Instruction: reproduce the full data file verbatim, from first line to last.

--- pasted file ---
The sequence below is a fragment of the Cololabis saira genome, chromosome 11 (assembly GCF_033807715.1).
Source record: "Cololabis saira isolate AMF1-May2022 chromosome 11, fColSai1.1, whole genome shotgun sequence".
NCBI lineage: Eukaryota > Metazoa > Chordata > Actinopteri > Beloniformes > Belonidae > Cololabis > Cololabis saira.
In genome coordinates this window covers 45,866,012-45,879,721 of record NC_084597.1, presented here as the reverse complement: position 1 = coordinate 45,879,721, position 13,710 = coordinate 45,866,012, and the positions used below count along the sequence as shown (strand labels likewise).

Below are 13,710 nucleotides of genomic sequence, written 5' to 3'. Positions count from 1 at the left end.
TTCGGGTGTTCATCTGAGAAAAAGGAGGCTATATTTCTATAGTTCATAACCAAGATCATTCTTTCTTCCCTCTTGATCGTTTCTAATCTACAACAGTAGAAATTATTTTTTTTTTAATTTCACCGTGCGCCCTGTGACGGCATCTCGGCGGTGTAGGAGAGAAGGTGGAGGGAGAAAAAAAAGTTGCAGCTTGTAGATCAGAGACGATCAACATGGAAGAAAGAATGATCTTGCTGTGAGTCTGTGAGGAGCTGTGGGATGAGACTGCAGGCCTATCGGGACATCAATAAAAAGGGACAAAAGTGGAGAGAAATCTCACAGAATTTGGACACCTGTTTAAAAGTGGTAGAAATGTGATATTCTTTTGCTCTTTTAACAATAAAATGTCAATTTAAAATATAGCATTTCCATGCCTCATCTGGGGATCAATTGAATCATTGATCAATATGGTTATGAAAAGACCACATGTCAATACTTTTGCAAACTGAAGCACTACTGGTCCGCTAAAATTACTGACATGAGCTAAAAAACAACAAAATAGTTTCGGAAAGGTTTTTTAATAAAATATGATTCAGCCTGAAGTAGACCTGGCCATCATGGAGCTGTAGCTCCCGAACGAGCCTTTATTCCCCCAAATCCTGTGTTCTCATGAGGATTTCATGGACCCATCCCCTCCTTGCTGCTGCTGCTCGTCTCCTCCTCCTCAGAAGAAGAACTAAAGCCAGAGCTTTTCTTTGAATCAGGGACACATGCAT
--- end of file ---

The sequence below is a fragment of the Cololabis saira genome, chromosome 11 (assembly GCF_033807715.1).
Source record: "Cololabis saira isolate AMF1-May2022 chromosome 11, fColSai1.1, whole genome shotgun sequence".
NCBI lineage: Eukaryota > Metazoa > Chordata > Actinopteri > Beloniformes > Belonidae > Cololabis > Cololabis saira.
In genome coordinates this window covers 45,866,012-45,879,721 of record NC_084597.1, presented here as the reverse complement: position 1 = coordinate 45,879,721, position 13,710 = coordinate 45,866,012, and the positions used below count along the sequence as shown (strand labels likewise).

Below are 13,710 nucleotides of genomic sequence, written 5' to 3'. Positions count from 1 at the left end.
TTCGGGTGTTCATCTGAGAAAAAGGAGGCTATATTTCTATAGTTCATAACCAAGATCATTCTTTCTTCCCTCTTGATCGTTTCTAATCTACAACAGTAGAAATTATTTTTTTTTTAATTTCACCGTGCGCCCTGTGACGGCATCTCGGCGGTGTAGGAGAGAAGGTGGAGGGAGAAAAAAAAGTTGCAGCTTGTAGATCAGAGACGATCAACATGGAAGAAAGAATGATCTTGCTGTGAGTCTGTGAGGAGCTGTGGGATGAGACTGCAGGCCTATCGGGACATCAATAAAAAGGGACAAAAGTGGAGAGAAATCTCACAGAATTTGGACACCTGTTTAAAAGTGGTAGAAATGTGATATTCTTTTGCTCTTTTAACAATAAAATGTCAATTTAAAATATAGCATTTCCATGCCTCATCTGGGGATCAATTGAATCATTGATCAATATGGTTATGAAAAGACCACATGTCAATACTTTTGCAAACTGAAGCACTACTGGTCCGCTAAAATTACTGACATGAGCTAAAAAACAACAAAATAGTTTCGGAAAGGTTTTTTAATAAAATATGATTCAGCCTGAAGTAGACCTGGCCATCATGGAGCTGTAGCTCCCGAACGAGCCTTTATTCCCCCAAATCCTGTGTTCTCATGAGGATTTCATGGACCCATCCCCTCCTTGCTGCTGCTGCTCGTCTCCTCCTCCTCAGAAGAAGAACTAAAGCCAGAGCTTTTCTTTGAATCAGGGACACATGCAT